Budget rehashes, regurgitates and reiterates

In the WP newsroom, there is a television. It is usually tuned into news or the government channel, but one morning last week, a few of us were cheering on the Canadian women’s Olympic hockey team.

As more than one pundit has suggested, perhaps that kind of behav-iour is what finance minister Jim Flaherty was hoping for when he delivered his not-too-exciting budget. Maybe no one would notice if everyone was tuned in to Sochi.

No such luck. We kept our bit of hockey-watching hooky down to about seven minutes, and like other news organizations, got back to watching government.

For example, take the lack of detail surrounding infrastructure support for municipalities. Flaherty originally said the details would come down at the end of March. Did he not have an entire year to flesh this out? Yes, he did. The Building Canada Fund, with $14 billion in funding over 10 years, was originally announced in the last budget.

Calgary mayor Naheed Nenshi pointed out that the end of March is already moving into the construction season, and that it was important the federal government announce the funding criteria so that “particularly smaller municipalities can make preparations.”

The Saskatchewan Urban Municipalities Association echoed the point.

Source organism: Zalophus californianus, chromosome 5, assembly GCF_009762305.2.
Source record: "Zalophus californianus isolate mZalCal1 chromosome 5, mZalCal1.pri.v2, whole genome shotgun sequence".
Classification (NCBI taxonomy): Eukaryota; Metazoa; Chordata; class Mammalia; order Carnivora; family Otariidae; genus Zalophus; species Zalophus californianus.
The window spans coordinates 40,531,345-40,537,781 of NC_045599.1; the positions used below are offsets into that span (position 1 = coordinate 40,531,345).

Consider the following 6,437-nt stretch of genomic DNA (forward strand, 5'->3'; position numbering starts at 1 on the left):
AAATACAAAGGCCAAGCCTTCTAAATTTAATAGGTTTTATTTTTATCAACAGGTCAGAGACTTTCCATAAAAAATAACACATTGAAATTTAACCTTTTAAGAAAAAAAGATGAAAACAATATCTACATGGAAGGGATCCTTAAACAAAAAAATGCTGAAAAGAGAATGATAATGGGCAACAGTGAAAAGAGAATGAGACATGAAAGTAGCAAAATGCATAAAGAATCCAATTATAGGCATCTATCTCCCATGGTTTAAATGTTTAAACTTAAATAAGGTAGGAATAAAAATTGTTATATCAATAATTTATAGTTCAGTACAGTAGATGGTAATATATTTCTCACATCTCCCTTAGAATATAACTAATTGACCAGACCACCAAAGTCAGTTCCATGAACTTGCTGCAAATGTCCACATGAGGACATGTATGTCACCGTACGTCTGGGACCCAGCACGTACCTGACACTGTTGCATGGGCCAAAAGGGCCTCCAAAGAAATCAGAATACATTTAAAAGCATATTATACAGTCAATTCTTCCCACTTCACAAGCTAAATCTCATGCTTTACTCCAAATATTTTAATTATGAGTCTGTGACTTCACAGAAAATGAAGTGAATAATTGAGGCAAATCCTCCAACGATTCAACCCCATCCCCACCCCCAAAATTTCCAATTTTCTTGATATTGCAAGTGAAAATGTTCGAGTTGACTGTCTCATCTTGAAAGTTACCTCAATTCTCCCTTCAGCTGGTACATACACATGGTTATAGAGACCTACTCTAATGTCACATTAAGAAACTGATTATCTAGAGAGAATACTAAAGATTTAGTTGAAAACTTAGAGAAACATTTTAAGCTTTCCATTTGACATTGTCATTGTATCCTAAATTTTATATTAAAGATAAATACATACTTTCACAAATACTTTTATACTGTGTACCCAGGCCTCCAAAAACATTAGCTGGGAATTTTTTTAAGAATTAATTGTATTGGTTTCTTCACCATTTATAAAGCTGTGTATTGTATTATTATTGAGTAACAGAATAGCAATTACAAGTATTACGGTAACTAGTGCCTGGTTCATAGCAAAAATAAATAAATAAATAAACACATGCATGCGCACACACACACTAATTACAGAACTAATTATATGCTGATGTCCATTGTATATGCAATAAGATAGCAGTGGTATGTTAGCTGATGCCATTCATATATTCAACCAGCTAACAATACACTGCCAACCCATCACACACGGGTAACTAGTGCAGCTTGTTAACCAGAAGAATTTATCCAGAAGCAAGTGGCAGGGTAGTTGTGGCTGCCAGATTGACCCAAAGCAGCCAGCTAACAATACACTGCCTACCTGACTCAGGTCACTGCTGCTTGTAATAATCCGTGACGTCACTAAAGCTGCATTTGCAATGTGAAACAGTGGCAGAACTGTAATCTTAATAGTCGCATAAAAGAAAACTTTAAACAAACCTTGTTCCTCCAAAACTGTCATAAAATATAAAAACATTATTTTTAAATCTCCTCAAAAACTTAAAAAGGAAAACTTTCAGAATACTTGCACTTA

“Saskatchewan’s villages, towns and cities have been repeatedly promised support by the federal government to meet the challenges posed by aging infrastructure,” said SUMA president Debra Button in a news release.

“We are still left waiting for details.”

Apparently the government listened for once, and moved up the fund details announcement to Feb. 13. That was certainly better than March 31, but not nearly as good as several months ago.

What needs to be understood is that this is not, in the strictest sense, new money. It’s the same fund that was announced in 2007, only updated — and with less money in it. Even Infrastructure Canada’s website admits that the “new” fund stretches over 10 years instead of seven, “so there will be a reduction in the annual average funding for most provinces and territories.”

The gas tax fund remains available as well, but there is still no additional money here.

It likely won’t touch the enormous need for infrastructure support in any of the prairie provinces, where we need better roads, better bridges, better flood mitigation and much, much more.

About the author



Stories from our other publications